I plan on doing a trap door thing under the nose. Maybe a slot, I am not sure.
Could I bother you for the dimensions of that battery? I am pretty sure it will fit. My kit did not come with plans so I ordered a couple sets. I will know more when I get them.
Again, thanks.
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Old 03-09-2011, 11:00 PM   #4
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I have 5S5000 which are 6"X2"X1.75" Also ave some newer nano-tech's 5S5000 which are 6.25"X2"X1.6"

EDIT: These will both fit in the Senorita, but I use 4S in it.

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Old 03-10-2011, 11:29 AM   #5
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Thank you very much. That helps alot. I will post pics of the build, if anybody follows these things. It will take some time, but most things I do don't happen very fast.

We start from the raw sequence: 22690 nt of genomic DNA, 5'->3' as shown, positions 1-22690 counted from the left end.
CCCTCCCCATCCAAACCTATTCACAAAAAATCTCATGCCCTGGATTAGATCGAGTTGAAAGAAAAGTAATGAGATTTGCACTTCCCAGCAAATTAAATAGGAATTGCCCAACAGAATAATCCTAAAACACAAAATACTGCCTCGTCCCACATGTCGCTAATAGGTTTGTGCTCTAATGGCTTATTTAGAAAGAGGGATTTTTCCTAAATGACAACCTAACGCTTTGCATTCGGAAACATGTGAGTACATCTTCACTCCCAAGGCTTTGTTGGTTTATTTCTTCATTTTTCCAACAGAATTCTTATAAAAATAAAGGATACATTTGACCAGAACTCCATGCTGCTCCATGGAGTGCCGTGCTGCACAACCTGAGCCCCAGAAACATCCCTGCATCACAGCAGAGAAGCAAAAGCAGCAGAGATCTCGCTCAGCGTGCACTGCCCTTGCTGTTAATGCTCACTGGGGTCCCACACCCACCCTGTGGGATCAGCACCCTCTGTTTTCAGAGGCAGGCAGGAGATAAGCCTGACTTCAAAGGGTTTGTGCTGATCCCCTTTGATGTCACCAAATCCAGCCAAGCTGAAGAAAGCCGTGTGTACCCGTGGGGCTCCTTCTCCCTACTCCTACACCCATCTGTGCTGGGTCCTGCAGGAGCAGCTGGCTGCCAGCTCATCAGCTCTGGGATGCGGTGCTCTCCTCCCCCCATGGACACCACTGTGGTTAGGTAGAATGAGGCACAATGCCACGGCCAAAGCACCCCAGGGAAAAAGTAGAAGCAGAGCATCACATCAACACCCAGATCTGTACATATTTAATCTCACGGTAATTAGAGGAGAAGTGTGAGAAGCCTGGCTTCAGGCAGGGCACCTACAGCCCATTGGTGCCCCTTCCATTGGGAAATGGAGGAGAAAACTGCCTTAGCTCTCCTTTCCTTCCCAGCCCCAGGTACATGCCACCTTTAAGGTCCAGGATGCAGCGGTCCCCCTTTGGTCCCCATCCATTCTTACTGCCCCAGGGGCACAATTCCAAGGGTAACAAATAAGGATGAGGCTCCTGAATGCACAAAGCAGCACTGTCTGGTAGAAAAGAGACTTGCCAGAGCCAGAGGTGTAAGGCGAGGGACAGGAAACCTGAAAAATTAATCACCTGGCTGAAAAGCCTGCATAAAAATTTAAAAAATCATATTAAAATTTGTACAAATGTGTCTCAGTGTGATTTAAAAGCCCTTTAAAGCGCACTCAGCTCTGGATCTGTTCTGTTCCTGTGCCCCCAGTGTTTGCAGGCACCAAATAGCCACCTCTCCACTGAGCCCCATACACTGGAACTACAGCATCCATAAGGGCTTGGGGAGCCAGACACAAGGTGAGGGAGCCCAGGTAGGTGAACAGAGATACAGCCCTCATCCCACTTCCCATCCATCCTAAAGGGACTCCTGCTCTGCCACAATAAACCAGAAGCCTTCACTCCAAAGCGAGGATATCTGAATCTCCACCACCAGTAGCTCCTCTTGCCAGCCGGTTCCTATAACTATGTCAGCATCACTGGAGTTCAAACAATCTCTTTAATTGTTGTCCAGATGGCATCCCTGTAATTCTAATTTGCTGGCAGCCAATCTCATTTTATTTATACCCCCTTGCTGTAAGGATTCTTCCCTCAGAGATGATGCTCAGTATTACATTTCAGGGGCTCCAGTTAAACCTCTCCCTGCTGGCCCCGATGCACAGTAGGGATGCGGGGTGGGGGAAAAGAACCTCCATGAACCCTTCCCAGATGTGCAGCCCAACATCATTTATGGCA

Again, Thanks for the info. Have a great day. I am still trying to get thru all the stickys.
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Old 05-04-2011, 04:00 AM   #6
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Few pics of the wing. Just getting started. I have never handled spruce before . I like it. I might use it on a smaller plane some day. I have built and flown a few free flight planes and this does not seem all that different, except for the weight and size. Hopeing to finish around 6 pounds. Don't know what the camera will weigh, need to learn to fly it first.
Question about where the wings join. The instructions warn about proper gluing at the dihedral joint, and so far, I think I'm cool. The wing joiner is ply and I was wondering if there is a favorite glue or epoxy for that joint.? Is there a preferred mod for this? The plans call for drilling small holes thru the joiner and spar and filling them with epoxy. Kinda' like a liquid "nail". Any comments on this ? Maybe a link to a good thread on the subject?
Thanks folks. Please bear with me. I am not a fast builder but we will get there.